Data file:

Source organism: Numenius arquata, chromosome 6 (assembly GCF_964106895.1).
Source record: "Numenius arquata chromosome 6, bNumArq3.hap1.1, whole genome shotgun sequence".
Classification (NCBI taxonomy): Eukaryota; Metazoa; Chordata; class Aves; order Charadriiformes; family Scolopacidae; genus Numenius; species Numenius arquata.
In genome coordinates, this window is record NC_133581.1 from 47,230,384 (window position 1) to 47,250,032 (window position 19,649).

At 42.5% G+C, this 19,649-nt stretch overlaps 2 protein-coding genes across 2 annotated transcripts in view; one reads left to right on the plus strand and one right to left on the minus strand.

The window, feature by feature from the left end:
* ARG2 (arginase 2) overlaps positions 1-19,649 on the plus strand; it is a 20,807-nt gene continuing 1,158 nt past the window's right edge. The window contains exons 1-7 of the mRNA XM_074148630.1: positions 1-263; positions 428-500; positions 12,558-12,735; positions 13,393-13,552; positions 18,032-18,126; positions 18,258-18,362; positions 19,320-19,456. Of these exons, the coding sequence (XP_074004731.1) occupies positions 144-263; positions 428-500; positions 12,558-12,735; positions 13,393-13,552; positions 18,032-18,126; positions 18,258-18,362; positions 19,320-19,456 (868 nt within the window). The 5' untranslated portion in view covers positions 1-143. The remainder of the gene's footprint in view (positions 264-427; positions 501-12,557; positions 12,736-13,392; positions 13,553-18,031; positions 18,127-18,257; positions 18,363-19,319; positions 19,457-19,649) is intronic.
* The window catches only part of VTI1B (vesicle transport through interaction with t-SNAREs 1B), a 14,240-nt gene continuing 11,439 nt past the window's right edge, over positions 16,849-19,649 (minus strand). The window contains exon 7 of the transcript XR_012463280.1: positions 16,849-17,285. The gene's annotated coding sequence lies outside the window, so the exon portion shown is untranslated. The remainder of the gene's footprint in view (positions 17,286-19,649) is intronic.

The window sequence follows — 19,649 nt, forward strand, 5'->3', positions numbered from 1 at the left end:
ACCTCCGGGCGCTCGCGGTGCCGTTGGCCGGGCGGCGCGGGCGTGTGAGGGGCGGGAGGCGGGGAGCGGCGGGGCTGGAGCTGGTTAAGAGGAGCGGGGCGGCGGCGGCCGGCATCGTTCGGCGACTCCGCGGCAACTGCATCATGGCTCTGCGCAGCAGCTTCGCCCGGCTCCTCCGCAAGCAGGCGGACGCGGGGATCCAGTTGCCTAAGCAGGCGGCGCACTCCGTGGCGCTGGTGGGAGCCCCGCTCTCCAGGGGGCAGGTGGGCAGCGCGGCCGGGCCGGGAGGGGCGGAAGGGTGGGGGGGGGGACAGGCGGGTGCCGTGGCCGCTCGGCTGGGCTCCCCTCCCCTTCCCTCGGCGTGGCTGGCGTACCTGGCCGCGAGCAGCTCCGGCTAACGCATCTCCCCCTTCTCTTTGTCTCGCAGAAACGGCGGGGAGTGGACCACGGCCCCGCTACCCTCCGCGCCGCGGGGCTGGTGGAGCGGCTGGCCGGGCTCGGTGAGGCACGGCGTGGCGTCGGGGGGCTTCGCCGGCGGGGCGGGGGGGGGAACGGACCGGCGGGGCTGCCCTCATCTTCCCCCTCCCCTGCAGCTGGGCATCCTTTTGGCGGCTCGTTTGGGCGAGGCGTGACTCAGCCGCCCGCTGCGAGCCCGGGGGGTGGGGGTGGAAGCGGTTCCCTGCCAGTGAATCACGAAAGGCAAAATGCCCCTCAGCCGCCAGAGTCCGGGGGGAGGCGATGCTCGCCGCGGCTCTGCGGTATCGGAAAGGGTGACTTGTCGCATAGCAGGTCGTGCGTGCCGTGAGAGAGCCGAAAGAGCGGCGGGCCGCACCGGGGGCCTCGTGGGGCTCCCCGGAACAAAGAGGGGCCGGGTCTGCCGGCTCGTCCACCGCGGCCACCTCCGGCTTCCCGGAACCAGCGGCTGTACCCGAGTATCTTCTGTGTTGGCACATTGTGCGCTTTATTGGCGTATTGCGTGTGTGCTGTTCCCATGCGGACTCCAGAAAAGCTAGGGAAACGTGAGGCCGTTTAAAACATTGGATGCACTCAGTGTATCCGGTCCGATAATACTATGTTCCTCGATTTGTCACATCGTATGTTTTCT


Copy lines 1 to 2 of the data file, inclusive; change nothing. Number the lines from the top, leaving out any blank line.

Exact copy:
Source organism: Numenius arquata, chromosome 6 (assembly GCF_964106895.1).
Source record: "Numenius arquata chromosome 6, bNumArq3.hap1.1, whole genome shotgun sequence".